Not everyone is cut out to be a manager and fewer as executives.  You have to be comfortable with the unknown, ambiguities, politics, criticism, performance issues, etc.   For two days I've been thinking about Emile Durkheim and his discourse on authoritative versus charismatic power and leadership.  This has been a recurrent theme in my perception of management opportunities.  In it's simplest explanation we follow some leaders because they are charismatic.  They have have the presence, the ideas, the voice and the looks and your belief in them that makes you follow them without question.  Since I think about WWII a bit I'll suggest FDR and Winston Churchill.  The counter is authoritative leadership/authority.  Of course we might think about world leaders who kill or suppress their opposition but we see it in all organizations regardless of size.  Authoritative leaders have their power because of the rights and authority assigned to their organizational position, now because of their charismatic influence.  We follow them because we have to.

Of course I've used this simple dichotomy over the years many times, and long enough to forget that this was not Emile Durkheim's work but Max Weber.  It's been forty years.  I should still remember.

Steve Jobs = Charismatic
POTUS (current) = Authoritative
POTUS (previous) = Authoritative
POTUS (FDR) = Charismatic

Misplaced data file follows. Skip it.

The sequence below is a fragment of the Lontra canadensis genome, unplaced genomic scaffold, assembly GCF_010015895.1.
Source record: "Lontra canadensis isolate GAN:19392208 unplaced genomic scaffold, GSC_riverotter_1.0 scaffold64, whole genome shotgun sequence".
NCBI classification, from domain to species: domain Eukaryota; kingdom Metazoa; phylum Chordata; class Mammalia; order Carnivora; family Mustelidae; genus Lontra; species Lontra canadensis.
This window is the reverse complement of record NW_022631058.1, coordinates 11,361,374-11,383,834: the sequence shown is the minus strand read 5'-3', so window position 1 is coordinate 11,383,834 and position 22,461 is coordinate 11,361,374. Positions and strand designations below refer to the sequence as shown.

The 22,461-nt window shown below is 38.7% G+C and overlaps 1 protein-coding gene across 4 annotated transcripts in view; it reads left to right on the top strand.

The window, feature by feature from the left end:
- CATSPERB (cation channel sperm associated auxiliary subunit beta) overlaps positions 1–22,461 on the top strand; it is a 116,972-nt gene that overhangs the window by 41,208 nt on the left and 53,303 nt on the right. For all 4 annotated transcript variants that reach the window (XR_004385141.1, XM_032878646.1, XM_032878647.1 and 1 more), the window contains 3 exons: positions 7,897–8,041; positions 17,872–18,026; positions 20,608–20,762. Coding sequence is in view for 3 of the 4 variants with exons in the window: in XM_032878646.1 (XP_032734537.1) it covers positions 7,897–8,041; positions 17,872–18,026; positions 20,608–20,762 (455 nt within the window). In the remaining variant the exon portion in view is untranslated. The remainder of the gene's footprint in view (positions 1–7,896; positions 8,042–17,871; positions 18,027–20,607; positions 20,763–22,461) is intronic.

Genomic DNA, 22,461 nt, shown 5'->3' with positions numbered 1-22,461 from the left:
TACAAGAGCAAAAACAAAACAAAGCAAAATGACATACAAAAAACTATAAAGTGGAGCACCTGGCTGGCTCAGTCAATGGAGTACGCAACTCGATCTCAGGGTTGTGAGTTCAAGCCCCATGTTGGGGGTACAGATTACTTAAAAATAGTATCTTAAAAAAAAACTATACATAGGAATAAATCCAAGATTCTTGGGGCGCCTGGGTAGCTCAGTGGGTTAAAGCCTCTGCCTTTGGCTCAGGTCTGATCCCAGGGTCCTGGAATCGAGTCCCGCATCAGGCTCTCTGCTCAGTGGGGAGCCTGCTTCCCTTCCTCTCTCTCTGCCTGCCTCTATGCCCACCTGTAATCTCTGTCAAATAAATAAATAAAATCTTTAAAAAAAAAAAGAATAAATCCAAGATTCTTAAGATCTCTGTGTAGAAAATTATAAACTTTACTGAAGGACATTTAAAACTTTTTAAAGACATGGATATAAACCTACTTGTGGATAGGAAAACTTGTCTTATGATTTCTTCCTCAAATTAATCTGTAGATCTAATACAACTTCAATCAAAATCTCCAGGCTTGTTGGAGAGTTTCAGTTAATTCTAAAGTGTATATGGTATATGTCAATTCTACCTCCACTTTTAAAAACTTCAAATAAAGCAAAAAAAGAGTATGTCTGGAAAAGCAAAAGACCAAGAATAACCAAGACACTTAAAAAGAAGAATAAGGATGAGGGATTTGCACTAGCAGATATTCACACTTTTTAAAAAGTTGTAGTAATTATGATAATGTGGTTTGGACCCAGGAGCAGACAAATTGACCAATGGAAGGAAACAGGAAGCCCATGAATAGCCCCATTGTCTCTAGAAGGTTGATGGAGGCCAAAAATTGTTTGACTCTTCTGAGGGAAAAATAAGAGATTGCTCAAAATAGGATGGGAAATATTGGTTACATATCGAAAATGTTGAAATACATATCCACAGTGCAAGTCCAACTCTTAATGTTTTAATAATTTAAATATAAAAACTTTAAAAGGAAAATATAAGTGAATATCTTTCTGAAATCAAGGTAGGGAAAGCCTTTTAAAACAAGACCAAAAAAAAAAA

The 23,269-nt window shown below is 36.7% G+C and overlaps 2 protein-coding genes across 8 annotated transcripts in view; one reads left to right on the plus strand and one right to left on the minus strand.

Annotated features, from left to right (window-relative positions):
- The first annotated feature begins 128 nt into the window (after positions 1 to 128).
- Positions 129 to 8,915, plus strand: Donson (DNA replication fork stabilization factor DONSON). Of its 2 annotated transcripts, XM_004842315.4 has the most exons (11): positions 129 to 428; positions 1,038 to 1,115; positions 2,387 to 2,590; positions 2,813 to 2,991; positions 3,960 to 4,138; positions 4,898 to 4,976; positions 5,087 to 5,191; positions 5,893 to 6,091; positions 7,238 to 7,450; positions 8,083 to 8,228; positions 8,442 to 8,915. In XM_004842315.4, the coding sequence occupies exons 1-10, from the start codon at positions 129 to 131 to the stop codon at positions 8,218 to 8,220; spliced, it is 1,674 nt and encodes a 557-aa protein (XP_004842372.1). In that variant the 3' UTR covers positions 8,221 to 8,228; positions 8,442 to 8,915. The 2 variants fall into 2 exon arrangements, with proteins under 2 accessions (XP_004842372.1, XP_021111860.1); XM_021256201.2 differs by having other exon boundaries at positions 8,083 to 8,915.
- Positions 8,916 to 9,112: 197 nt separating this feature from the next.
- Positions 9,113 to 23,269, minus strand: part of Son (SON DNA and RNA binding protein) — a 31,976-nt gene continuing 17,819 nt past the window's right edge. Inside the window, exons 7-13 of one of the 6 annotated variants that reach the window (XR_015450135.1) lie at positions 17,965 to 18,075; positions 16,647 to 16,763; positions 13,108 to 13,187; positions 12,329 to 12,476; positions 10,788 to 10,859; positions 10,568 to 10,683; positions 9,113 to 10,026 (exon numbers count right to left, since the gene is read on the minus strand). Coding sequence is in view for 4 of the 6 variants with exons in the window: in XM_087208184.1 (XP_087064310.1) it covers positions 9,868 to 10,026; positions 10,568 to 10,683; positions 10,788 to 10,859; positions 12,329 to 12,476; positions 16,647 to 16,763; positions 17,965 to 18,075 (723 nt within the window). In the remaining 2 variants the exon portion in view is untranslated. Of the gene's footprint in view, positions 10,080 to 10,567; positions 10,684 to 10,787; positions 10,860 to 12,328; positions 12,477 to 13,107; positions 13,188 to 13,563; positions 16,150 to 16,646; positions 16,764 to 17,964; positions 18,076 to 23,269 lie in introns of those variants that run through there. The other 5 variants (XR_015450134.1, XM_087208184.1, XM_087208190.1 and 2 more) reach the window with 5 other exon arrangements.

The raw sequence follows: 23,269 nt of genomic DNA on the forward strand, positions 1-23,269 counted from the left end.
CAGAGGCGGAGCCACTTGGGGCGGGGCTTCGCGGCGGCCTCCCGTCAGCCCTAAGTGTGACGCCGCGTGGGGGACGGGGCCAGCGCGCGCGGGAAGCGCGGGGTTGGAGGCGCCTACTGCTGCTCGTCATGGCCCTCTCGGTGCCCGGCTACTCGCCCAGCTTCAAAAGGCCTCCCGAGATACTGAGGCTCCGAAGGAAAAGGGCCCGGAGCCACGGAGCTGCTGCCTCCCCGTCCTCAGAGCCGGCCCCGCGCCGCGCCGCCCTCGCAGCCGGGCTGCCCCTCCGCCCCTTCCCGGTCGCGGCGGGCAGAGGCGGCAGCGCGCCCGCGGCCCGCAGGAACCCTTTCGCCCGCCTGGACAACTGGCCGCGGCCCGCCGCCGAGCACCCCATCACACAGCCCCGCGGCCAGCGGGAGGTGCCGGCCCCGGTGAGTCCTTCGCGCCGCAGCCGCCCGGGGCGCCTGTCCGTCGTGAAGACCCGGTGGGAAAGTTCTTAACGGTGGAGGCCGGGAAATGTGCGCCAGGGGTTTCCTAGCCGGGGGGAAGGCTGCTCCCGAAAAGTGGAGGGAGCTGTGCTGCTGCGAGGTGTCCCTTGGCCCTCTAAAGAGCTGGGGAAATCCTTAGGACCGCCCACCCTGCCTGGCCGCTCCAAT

POTUS (Reagan) = Charismatic

Who has your back?

People who have served in the military have a unique perspective on organizations.  The training is focused on making you efficient on core activities and good at a narrow range of skills.  While non-military organization's departments and functions are frequently at odds in the military you rely on the guy or woman behind you knowing and doing their job and even more importantly covering your back.  It's a bit of a commitment, and often to people who are friends, non-friends but under the same mission and rules of engagement.  I'm going to look at the Zappos training world.  They put new employees through a rigorous training program focused on customer service.  At the end of training everyone is offered a cash settlement to quit.  I'm curious how much of the training focuses on covering each others' back?

For those not having served on land, sea or air I recommend Restepo.

Outplacement Firm...

My goal is to wrap up my time with the outplacement firm who has been very helpful.  At completion I'm going to write a review of their contribution to this "next phase" of my life.  My personal consultant is currently on a sabbatical and I'm on a sabbatical so two sabbaticals lead to, well...nothing at the moment.


The coyotes have kept the turkey population down but there are two males courting three females in my front yard daily.  The other neighbors chase them away.  I find that the turkeys keep the neighbors out of my yard and that is fine.


Thursday, April 2, 2015

Look under the carpet...

Small Business...

Remodeled Restroom
 Last fall we had a break-in at the small business.  The intruders threw a large concrete block through an opaque window, probably thinking it was an office.  It was the rest room.  The wall caved in and it took a while for me to get the majority of the work done and as in most projects there are always a few little things that linger on.